The Bill further makes a number of technical amendments to the administrative framework relating to the taking of particular voluntary actions under the Act and regulations by multiple registered holders of a single petroleum title.
Due to the high cost of offshore petroleum operations, petroleum titles are often held by a consortium of companies. The Act at present provides a mandatory process by which titleholders may take an action, such as submission of an application or nomination, that is permitted, but not required, to be taken under the Act or regulations, where there is more than one registered holder of the relevant title. Such an action is defined under the Act as an 'eligible voluntary action'. The process requires the holders of the title to nominate one of them to take eligible voluntary actions on behalf of the group, and only the nominated person can take an eligible voluntary action.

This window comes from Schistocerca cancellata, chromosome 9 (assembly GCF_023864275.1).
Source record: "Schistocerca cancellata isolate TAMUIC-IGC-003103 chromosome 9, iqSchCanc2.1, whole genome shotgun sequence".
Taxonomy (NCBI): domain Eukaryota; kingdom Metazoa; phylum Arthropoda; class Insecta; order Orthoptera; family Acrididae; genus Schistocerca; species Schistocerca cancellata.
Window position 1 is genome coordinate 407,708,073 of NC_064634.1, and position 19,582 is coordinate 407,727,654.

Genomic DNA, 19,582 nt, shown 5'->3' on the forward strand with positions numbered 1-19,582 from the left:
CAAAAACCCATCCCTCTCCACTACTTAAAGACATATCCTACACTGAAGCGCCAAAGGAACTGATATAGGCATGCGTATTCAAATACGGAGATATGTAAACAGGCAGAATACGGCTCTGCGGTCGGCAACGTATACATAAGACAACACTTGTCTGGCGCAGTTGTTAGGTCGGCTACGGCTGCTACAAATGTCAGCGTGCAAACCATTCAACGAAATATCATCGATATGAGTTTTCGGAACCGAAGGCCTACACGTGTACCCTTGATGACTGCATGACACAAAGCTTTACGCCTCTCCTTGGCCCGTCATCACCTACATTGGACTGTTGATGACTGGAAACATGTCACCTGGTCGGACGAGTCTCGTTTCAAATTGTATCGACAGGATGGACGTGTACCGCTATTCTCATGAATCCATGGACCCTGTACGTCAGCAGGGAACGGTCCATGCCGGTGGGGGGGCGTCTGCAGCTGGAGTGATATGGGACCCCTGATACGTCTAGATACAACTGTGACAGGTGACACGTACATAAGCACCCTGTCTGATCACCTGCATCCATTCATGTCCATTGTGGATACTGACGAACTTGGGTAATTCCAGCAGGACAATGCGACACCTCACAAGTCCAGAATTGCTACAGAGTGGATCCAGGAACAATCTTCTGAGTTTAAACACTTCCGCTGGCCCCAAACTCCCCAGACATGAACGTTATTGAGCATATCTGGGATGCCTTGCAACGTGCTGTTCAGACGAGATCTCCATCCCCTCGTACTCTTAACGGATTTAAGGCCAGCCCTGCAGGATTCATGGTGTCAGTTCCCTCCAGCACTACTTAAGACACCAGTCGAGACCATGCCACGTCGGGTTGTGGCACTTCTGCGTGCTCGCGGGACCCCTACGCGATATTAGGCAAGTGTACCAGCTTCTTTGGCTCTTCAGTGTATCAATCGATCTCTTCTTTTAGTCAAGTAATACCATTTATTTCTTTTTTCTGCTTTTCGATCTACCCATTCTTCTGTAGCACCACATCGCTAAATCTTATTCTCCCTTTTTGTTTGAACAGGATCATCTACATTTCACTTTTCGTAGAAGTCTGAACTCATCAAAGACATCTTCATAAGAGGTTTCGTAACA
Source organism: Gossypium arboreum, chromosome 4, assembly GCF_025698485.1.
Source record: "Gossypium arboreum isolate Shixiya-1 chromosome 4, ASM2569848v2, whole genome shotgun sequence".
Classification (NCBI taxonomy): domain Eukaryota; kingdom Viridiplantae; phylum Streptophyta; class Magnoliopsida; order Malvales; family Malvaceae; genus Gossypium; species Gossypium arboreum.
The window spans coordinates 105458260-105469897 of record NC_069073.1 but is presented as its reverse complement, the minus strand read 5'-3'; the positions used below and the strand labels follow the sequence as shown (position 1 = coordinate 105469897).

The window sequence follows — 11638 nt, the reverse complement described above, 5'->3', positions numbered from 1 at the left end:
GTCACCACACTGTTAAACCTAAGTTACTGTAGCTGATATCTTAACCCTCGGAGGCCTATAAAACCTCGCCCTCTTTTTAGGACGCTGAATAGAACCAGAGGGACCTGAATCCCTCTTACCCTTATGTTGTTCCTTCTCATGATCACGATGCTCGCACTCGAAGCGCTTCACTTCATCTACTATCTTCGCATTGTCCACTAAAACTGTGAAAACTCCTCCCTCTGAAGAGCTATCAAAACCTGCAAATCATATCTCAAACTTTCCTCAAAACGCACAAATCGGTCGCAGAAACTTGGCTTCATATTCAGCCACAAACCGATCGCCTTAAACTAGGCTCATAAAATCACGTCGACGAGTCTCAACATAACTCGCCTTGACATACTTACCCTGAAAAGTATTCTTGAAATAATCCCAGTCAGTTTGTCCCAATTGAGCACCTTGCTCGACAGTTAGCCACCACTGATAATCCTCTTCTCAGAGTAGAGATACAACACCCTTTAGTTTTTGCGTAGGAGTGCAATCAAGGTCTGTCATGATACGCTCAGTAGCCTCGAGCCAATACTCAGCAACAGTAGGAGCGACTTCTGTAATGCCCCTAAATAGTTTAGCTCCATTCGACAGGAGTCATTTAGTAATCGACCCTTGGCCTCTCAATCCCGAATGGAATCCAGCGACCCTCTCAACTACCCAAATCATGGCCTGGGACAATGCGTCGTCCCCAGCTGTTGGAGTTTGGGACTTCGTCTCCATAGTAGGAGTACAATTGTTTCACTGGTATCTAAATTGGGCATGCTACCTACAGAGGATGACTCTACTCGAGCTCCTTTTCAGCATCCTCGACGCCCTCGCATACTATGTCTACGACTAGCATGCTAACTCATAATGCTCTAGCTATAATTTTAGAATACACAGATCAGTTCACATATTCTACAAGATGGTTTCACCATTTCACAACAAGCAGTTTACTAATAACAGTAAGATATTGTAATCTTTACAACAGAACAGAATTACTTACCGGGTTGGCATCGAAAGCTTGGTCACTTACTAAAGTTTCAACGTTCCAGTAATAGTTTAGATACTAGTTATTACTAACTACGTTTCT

However, application of the process in practice has created some confusion among titleholders, particularly in relation to the mandatory nature of the process, and also identified several unintended consequences.
The amendments in this Bill seek to clarify the operation of the process relating to the taking of eligible voluntary actions and, importantly, provide an alternative process for the taking of eligible voluntary actions that titleholders may elect to use instead of the current nomination process. The alternative process would require all of the registered holders of the title to take the action jointly, such as by all signing the relevant application or nomination. The current nomination process will also still be available for use where a group of titleholders prefer this option.